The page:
the tragic beauty of neat stuff in the middle of nowhere with no one to appreciate it

one of my fave things is to find cool stuff in a seemingly abandoned place, like neat pieces of art in the desert, for example.

part of the magic for me is that there’s something really lonely and desolate about those situations. it’s so wonderful that someone went through a bunch of trouble to make something to share with other people, but it’s also terrifically sad that there’s no one to witness it.

another part of what i like about it is i just feel more comfortable and more able to really connect with a piece of art when it’s an intimate experience and i don’t have to share it with a bunch of slack-jawed putzes.

here’s a video from the first time i went to burning man with jenn. i think it was our first night there and we were heading back to camp late at night, probably around 3 am. as we got closer to camp, we saw less and less people out. then we came across this really neat fire flower art piece, just sitting there doing it’s thing in the dark of the middle of the night. i loved it. (so did jenn, you can hear her say “oh my god, that’s awesome” at the end of the video. funny thing is she doesn’t remember anything about this.)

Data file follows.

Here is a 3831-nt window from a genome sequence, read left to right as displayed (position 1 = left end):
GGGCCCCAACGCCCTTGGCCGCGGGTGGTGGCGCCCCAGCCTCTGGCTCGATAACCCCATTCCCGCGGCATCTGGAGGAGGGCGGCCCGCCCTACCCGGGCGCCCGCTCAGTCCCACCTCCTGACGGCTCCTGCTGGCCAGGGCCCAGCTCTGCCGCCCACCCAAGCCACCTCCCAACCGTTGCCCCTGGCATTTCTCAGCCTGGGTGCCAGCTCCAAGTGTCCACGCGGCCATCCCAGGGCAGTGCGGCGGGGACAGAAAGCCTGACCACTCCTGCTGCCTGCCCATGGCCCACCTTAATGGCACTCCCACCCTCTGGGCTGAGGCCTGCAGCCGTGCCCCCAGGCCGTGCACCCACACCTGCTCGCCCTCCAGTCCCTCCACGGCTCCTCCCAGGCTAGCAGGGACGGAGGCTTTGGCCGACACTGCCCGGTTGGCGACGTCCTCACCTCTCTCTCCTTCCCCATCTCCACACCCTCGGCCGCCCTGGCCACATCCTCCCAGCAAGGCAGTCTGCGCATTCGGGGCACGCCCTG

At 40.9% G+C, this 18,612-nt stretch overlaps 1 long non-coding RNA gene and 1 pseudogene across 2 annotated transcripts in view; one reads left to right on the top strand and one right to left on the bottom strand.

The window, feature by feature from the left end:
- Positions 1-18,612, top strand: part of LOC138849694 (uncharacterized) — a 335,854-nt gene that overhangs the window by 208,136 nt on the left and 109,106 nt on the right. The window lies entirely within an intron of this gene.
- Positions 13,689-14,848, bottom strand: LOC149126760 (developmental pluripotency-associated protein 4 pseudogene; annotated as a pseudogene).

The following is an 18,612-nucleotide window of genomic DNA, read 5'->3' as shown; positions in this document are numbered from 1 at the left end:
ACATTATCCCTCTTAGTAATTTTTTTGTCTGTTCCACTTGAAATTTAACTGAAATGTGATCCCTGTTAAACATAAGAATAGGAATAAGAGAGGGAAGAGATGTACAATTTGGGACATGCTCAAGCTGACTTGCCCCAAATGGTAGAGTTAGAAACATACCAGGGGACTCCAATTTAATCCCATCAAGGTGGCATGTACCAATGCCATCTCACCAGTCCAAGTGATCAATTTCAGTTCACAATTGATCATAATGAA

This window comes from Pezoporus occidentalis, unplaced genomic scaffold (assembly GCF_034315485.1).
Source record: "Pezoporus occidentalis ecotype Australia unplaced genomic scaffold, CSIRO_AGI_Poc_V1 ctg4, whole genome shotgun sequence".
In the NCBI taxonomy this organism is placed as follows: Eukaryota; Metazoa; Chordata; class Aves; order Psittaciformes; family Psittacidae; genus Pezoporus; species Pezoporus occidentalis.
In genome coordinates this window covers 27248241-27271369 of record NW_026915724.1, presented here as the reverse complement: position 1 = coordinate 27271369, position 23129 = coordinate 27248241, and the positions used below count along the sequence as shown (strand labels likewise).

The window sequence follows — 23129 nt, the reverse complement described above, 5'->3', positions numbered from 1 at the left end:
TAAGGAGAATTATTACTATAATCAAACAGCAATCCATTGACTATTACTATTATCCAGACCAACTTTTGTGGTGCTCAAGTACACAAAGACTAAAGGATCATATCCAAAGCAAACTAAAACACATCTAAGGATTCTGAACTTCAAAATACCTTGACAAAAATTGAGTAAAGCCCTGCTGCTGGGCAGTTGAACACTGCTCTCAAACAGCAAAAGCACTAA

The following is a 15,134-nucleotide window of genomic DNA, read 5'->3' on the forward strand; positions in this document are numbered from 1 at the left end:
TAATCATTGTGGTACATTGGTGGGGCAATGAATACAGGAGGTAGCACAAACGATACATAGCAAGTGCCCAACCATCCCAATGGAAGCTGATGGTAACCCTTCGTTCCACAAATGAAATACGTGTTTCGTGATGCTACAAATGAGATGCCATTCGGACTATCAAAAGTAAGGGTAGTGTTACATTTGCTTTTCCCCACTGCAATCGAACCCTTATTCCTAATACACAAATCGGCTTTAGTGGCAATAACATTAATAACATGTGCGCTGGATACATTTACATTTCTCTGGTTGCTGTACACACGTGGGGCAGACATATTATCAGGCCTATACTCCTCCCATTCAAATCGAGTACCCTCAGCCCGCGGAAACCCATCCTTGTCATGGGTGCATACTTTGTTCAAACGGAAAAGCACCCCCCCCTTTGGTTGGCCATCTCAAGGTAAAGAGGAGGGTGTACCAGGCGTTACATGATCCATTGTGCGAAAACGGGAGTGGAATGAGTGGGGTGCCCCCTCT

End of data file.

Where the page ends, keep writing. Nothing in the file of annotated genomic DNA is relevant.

another time at burning man, i came back to camp by myself in the middle of the night and found an old tv set up with some kind of old video game console and a few chairs. there was no one around, everything was dark and quiet except for the glow of the tv screen. it was really out of place but also really comforting, like walking into the living room of my childhood. plus i LOVE vintage video games, so even though i had been beat and was planning on going straight to bed, i instead sat down and started playing. that wound up being my favourite piece of art from the entire festival that year. there was plenty of more complex, crazy, extreme stuff but this old tv and video games set up with no one to appreciate it made me feel so nostalgic, comfortable, sad, and lonely. it was a really personal, poignant experience.

now that i think about it, both those examples take place at night and involve a comforting light, and there are a few other examples of comforting lights in quiet, desolate darkness that i also love — like xmas trees all lit up, and a tetris lamp that jenn got for me last xmas…



so maybe that’s also part of the reason why i like those art pieces so much. light in the darkness? maybe that’s something i enjoy? i never thought so but maybe it is. i wonder if it’s some sort of symbolism of hope and despair.

the things i learn about myself while babbling aimlessly on here.


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